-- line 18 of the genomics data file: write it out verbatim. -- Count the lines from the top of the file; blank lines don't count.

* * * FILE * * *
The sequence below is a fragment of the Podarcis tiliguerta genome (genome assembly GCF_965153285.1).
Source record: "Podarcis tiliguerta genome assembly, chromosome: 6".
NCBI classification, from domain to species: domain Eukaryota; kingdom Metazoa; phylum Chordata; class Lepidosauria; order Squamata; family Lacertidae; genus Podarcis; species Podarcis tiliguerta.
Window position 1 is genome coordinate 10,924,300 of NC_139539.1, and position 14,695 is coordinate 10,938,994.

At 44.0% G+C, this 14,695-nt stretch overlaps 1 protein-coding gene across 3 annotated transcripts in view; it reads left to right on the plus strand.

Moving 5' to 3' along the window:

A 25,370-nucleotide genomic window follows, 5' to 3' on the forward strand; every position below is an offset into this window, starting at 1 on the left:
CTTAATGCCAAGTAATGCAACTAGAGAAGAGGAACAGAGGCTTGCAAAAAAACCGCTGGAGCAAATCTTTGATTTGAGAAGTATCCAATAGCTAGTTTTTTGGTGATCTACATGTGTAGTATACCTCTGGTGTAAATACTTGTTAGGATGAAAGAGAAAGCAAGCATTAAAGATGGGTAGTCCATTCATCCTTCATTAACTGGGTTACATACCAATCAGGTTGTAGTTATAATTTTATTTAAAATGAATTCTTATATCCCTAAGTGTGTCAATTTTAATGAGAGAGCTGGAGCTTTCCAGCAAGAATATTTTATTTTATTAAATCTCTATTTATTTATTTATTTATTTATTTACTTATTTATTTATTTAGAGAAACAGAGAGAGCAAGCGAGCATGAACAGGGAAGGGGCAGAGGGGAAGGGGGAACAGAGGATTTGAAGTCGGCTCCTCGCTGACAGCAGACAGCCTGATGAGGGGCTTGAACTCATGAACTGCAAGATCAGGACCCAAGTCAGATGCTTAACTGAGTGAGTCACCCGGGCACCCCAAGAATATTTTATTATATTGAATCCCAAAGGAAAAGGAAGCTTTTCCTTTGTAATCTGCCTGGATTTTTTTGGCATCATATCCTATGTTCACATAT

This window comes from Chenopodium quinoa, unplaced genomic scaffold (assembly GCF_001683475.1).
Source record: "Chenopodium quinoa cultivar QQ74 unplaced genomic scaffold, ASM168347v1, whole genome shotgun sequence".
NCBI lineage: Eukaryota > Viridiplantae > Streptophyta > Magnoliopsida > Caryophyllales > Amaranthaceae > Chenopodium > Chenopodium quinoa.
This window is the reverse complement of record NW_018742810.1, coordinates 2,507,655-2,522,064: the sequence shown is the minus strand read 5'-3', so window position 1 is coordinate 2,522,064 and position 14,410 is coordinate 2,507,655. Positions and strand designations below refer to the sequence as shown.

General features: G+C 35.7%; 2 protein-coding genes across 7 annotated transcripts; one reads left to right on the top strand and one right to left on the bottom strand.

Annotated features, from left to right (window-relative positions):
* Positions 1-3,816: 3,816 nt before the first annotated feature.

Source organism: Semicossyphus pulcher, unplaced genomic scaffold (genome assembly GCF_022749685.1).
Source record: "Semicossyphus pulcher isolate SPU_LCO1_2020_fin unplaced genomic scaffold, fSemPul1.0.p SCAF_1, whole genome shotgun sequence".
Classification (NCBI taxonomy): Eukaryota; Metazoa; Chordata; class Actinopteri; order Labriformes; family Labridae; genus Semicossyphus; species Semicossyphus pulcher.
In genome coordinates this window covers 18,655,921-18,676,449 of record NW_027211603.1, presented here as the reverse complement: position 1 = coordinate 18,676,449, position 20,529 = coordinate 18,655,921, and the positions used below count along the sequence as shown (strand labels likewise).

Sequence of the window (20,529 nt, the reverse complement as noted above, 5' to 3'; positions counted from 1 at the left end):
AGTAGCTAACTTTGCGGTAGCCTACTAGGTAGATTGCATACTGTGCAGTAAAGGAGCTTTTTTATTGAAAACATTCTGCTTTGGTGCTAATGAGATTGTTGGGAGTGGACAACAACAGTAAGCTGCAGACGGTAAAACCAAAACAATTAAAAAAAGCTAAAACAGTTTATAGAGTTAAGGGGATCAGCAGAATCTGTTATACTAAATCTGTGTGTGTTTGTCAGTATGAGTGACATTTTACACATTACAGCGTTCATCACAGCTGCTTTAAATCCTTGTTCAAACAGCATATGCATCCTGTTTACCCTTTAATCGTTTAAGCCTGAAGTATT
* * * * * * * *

Classification (NCBI taxonomy): Eukaryota; Metazoa; Chordata; class Actinopteri; order Labriformes; family Labridae; genus Semicossyphus; species Semicossyphus pulcher.